Adjustable vs Fixed-Rate Mortgage: Which One Should You Choose?
There are a lot of mortgage options that home buyers need to consider. One of the first comparisons they may make is adjustable vs. fixed-rate. Although many people believe fixed-rate to be the gold standard of mortgages, there are plenty of reasons to consider both choices. This can be a very important part of home buying, so people should invest the time to research all opportunities before making a choice. Here are several factors home buyers should think about as they browse, with pros and cons for each.
1. Features of Fixed-Rate Mortgages
Fixed-rate mortgages are often easier for new home buyers to understand. Once they sign the paperwork to close on the loan, the interest rate remains the same until it is paid off. This offers home buyers the benefit of knowing that their monthly payment for principal and interest will not change. The interest rate of the mortgage tends to be higher than the initial rate for an adjustable-rate loan, but this depends on a few different factors. Fixed-rate mortgages tend to come in a greater variety of term lengths. This means that a buyer considering a fixed-rate loan might be able to choose a term of:
- 15 years
- 20 years
- 30 years
- 40 years
Each one has different requirements and average interest rates.
2. Factors Unique to Adjustable-Rate Loans
Unlike a fixed-rate loan, an adjustable-rate mortgage will change interest rate over time. The variability means that the interest rate might go up or down significantly over the life of the loan, or hardly at all. As a general rule, adjustable-rate mortgages start out with an initial term in which the interest rate is fixed, usually 3-10 years. During this time, the monthly payment for principal and interest are set.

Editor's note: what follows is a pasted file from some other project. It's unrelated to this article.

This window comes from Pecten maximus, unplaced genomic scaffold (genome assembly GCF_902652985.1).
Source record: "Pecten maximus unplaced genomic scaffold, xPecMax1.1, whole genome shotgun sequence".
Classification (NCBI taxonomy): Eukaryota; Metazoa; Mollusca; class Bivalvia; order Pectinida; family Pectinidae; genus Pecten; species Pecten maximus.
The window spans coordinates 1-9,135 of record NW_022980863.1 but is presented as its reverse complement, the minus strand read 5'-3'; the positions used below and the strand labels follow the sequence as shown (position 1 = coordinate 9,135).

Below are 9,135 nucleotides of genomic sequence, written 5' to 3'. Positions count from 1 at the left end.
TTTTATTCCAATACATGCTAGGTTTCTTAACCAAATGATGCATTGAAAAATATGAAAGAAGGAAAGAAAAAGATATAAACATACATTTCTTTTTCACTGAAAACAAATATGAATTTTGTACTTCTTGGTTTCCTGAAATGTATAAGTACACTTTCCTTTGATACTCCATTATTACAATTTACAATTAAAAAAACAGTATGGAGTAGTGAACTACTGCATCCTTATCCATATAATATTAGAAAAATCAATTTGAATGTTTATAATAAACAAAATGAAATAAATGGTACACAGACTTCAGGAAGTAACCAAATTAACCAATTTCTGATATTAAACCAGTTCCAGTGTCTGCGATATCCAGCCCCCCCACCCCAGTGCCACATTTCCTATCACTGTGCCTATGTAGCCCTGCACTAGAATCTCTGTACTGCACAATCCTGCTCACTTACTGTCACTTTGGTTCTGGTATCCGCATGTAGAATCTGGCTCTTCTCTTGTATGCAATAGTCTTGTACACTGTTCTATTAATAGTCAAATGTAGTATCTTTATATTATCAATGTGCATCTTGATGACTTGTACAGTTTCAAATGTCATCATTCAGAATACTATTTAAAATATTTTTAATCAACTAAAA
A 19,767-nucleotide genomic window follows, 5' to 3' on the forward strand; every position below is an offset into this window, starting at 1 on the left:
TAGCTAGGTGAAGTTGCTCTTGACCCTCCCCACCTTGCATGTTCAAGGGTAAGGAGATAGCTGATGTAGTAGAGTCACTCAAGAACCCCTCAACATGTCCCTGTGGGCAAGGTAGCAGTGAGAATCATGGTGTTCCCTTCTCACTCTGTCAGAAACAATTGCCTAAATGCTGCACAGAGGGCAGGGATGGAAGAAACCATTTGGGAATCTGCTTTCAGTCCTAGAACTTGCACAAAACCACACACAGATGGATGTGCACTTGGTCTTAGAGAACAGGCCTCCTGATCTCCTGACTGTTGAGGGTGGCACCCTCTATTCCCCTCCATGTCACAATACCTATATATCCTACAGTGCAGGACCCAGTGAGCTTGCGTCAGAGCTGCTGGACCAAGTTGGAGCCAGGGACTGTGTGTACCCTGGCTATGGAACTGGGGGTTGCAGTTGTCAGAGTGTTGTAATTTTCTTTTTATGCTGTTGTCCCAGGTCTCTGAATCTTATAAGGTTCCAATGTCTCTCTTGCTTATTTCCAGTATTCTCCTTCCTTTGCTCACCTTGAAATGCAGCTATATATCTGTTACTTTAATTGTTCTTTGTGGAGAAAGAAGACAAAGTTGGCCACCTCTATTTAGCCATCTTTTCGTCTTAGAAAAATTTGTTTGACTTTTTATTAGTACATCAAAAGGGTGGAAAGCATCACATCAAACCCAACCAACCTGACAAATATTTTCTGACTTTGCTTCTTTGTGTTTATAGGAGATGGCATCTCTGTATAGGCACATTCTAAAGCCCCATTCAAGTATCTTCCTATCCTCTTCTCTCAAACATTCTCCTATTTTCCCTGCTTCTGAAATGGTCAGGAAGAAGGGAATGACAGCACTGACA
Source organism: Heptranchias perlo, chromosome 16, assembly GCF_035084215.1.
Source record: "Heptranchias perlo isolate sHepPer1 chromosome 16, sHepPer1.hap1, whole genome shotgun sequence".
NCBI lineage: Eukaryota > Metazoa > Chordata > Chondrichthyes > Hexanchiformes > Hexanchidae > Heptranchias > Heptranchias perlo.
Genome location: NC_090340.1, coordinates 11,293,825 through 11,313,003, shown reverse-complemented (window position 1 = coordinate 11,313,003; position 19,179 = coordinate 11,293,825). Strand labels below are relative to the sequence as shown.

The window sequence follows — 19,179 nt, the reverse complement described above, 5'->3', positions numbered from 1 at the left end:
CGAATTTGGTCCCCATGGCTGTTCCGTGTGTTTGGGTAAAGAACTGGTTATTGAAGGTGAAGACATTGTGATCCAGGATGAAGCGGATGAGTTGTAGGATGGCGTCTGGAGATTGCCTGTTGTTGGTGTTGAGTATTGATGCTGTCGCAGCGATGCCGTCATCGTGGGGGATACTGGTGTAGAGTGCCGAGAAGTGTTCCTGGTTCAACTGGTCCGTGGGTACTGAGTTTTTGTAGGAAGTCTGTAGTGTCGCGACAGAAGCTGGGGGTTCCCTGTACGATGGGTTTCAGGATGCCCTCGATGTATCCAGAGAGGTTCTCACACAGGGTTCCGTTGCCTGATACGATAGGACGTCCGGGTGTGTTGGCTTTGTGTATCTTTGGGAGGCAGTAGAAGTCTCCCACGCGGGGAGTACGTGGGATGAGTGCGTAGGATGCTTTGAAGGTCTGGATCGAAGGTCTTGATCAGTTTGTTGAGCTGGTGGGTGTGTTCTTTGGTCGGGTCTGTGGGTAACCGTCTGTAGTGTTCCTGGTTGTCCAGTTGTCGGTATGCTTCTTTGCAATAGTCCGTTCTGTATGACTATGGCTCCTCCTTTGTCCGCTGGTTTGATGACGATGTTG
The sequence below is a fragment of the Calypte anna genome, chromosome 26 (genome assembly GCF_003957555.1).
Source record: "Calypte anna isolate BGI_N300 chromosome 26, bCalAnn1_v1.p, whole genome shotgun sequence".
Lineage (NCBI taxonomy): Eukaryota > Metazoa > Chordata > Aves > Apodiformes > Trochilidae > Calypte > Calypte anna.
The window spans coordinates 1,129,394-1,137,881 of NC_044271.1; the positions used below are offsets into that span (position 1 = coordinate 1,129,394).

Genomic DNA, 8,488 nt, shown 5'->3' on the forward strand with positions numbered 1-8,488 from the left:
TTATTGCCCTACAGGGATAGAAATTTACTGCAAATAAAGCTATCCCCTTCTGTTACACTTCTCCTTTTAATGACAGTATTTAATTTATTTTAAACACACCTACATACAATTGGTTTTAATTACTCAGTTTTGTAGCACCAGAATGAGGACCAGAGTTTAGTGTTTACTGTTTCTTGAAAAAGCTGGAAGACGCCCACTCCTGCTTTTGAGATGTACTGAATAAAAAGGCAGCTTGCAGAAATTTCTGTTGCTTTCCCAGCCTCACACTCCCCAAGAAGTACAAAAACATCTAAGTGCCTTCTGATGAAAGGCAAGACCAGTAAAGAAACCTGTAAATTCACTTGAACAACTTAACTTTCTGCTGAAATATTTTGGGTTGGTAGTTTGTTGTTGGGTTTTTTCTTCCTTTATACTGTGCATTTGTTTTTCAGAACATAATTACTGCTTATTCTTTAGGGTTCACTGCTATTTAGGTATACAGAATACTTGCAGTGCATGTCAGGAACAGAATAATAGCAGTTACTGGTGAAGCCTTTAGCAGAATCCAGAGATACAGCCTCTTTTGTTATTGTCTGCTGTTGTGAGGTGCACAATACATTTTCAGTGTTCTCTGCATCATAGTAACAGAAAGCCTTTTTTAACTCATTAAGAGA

After that period ends, the rate will adjust based on a specific index. The amount homeowners need to pay for principal and interest changes to accommodate the interest rate. The rate will continue to reset on a set term, typically 6-12 months. It often goes up but can go down, depending on factors related to the mortgage market. Most loans also have a maximum amount that the interest rate can rise or drop each time it resets.
3. Buying Power
As a general rule, adjustable-rate mortgages tend to be easier for home buyers to secure. The initial rate for an ARM is typically lower than a fixed-rate mortgage, although it usually goes up over time. This means that a homeowner with an ARM may have a lower monthly payment at the beginning. Since the monthly payment determines how much someone can get for a loan, it may significantly affect their buying power. People who live in areas with a higher cost of living might have to go with an adjustable-rate loan by default simply because they cannot get a loan large enough otherwise. This is often true for home buyers with a low down payment, or who have a modest income, as well.
4. Convenience Now vs. Future Stability
Although the adjustable-rate mortgage offers a lot of benefits for people trying to get their foot in the door, it requires a greater understanding of the terms of the loan. With a fixed-rate loan, the rate never changes. This means that even if the loan is sold to someone else, the principal and interest remain the same.
By comparison, an ARM features flexibility that people can use to their advantage, if they know how to plan ahead. For example, a 7/1 ARM will keep the same rate for seven years, then adjust once a year after that. Someone who knows they will need to sell the house in five years can get the benefit of the lower interest rate, without ever having to deal with the rate changes.
5. How to Decide
Fixed-rate mortgages tend to get framed as the choice everyone should take if they can, but the truth tends to be more individual. People who want a mortgage with a less-common length, like 15 or 40 years, may only be able to choose a fixed-rate loan. In many cases, the consistency and predictability of this mortgage becomes a long-term benefit. For home buyers who need more flexibility in the mortgage payment, an adjustable-rate loan is a reasonable consideration. Someone who needs to move or plans to refinance before the end of the initial term could save hundreds or thousands of dollars with an ARM instead of going for a fixed rate.
Choosing between a fixed-rate and adjustable-rate mortgage may be one of the first big Eagle Ridge home buying decisions that people make during the process. They both offer convenience, depending on what homeowners need most. By carefully examining their options, people are more likely to settle on the choice that is best for them.